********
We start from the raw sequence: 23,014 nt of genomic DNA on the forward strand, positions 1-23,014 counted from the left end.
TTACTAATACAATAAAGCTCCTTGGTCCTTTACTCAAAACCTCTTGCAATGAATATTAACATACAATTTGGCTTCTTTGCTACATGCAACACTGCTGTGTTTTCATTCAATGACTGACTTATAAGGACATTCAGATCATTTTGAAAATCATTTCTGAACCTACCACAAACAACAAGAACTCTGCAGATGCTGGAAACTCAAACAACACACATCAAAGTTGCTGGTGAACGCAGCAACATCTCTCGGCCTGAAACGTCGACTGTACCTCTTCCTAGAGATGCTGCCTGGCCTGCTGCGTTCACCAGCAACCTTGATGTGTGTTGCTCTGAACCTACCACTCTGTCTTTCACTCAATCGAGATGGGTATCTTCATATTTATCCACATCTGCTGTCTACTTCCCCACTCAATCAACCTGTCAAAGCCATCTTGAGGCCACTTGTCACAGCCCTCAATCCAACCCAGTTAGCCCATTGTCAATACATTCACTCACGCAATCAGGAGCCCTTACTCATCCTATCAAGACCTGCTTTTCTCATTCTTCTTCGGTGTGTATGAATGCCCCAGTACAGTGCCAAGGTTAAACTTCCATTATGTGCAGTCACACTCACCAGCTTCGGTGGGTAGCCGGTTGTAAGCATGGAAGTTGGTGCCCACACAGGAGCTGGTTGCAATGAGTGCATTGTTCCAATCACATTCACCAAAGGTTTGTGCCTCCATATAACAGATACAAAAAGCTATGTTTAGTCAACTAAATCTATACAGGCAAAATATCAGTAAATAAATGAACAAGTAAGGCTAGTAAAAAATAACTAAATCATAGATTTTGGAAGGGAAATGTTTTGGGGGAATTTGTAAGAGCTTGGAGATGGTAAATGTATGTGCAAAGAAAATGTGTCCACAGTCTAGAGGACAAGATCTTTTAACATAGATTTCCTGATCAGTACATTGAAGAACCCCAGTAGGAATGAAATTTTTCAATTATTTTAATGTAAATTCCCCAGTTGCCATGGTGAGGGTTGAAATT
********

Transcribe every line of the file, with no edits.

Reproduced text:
We start from the raw sequence: 23,014 nt of genomic DNA on the forward strand, positions 1-23,014 counted from the left end.
TTACTAATACAATAAAGCTCCTTGGTCCTTTACTCAAAACCTCTTGCAATGAATATTAACATACAATTTGGCTTCTTTGCTACATGCAACACTGCTGTGTTTTCATTCAATGACTGACTTATAAGGACATTCAGATCATTTTGAAAATCATTTCTGAACCTACCACAAACAACAAGAACTCTGCAGATGCTGGAAACTCAAACAACACACATCAAAGTTGCTGGTGAACGCAGCAACATCTCTCGGCCTGAAACGTCGACTGTACCTCTTCCTAGAGATGCTGCCTGGCCTGCTGCGTTCACCAGCAACCTTGATGTGTGTTGCTCTGAACCTACCACTCTGTCTTTCACTCAATCGAGATGGGTATCTTCATATTTATCCACATCTGCTGTCTACTTCCCCACTCAATCAACCTGTCAAAGCCATCTTGAGGCCACTTGTCACAGCCCTCAATCCAACCCAGTTAGCCCATTGTCAATACATTCACTCACGCAATCAGGAGCCCTTACTCATCCTATCAAGACCTGCTTTTCTCATTCTTCTTCGGTGTGTATGAATGCCCCAGTACAGTGCCAAGGTTAAACTTCCATTATGTGCAGTCACACTCACCAGCTTCGGTGGGTAGCCGGTTGTAAGCATGGAAGTTGGTGCCCACACAGGAGCTGGTTGCAATGAGTGCATTGTTCCAATCACATTCACCAAAGGTTTGTGCCTCCATATAACAGATACAAAAAGCTATGTTTAGTCAACTAAATCTATACAGGCAAAATATCAGTAAATAAATGAACAAGTAAGGCTAGTAAAAAATAACTAAATCATAGATTTTGGAAGGGAAATGTTTTGGGGGAATTTGTAAGAGCTTGGAGATGGTAAATGTATGTGCAAAGAAAATGTGTCCACAGTCTAGAGGACAAGATCTTTTAACATAGATTTCCTGATCAGTACATTGAAGAACCCCAGTAGGAATGAAATTTTTCAATTATTTTAATGTAAATTCCCCAGTTGCCATGGTGAGGGTTGAAATT